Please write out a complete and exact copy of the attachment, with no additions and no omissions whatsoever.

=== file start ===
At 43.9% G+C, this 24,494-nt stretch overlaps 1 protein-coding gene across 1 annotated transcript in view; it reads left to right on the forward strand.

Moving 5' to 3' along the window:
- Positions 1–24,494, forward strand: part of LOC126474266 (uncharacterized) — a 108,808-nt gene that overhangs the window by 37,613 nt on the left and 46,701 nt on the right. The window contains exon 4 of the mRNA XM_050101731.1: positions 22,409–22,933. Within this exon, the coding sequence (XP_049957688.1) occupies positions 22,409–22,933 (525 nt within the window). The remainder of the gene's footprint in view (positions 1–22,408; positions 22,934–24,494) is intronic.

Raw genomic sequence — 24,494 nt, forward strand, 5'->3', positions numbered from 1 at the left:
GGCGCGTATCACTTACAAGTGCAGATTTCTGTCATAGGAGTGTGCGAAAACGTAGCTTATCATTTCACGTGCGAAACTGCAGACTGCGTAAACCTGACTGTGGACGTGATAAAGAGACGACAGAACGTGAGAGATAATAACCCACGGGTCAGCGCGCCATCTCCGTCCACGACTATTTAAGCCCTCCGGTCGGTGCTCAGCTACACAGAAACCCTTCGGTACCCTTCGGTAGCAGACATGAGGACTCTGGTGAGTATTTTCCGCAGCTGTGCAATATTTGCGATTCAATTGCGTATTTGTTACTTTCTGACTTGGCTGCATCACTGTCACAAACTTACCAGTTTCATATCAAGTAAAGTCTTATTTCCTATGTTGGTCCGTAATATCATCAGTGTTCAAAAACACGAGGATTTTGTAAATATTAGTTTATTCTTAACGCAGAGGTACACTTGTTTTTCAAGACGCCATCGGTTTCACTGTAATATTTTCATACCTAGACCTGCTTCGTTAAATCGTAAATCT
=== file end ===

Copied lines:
At 43.9% G+C, this 24,494-nt stretch overlaps 1 protein-coding gene across 1 annotated transcript in view; it reads left to right on the forward strand.

Moving 5' to 3' along the window:
- Positions 1–24,494, forward strand: part of LOC126474266 (uncharacterized) — a 108,808-nt gene that overhangs the window by 37,613 nt on the left and 46,701 nt on the right. The window contains exon 4 of the mRNA XM_050101731.1: positions 22,409–22,933. Within this exon, the coding sequence (XP_049957688.1) occupies positions 22,409–22,933 (525 nt within the window). The remainder of the gene's footprint in view (positions 1–22,408; positions 22,934–24,494) is intronic.

Raw genomic sequence — 24,494 nt, forward strand, 5'->3', positions numbered from 1 at the left:
GGCGCGTATCACTTACAAGTGCAGATTTCTGTCATAGGAGTGTGCGAAAACGTAGCTTATCATTTCACGTGCGAAACTGCAGACTGCGTAAACCTGACTGTGGACGTGATAAAGAGACGACAGAACGTGAGAGATAATAACCCACGGGTCAGCGCGCCATCTCCGTCCACGACTATTTAAGCCCTCCGGTCGGTGCTCAGCTACACAGAAACCCTTCGGTACCCTTCGGTAGCAGACATGAGGACTCTGGTGAGTATTTTCCGCAGCTGTGCAATATTTGCGATTCAATTGCGTATTTGTTACTTTCTGACTTGGCTGCATCACTGTCACAAACTTACCAGTTTCATATCAAGTAAAGTCTTATTTCCTATGTTGGTCCGTAATATCATCAGTGTTCAAAAACACGAGGATTTTGTAAATATTAGTTTATTCTTAACGCAGAGGTACACTTGTTTTTCAAGACGCCATCGGTTTCACTGTAATATTTTCATACCTAGACCTGCTTCGTTAAATCGTAAATCT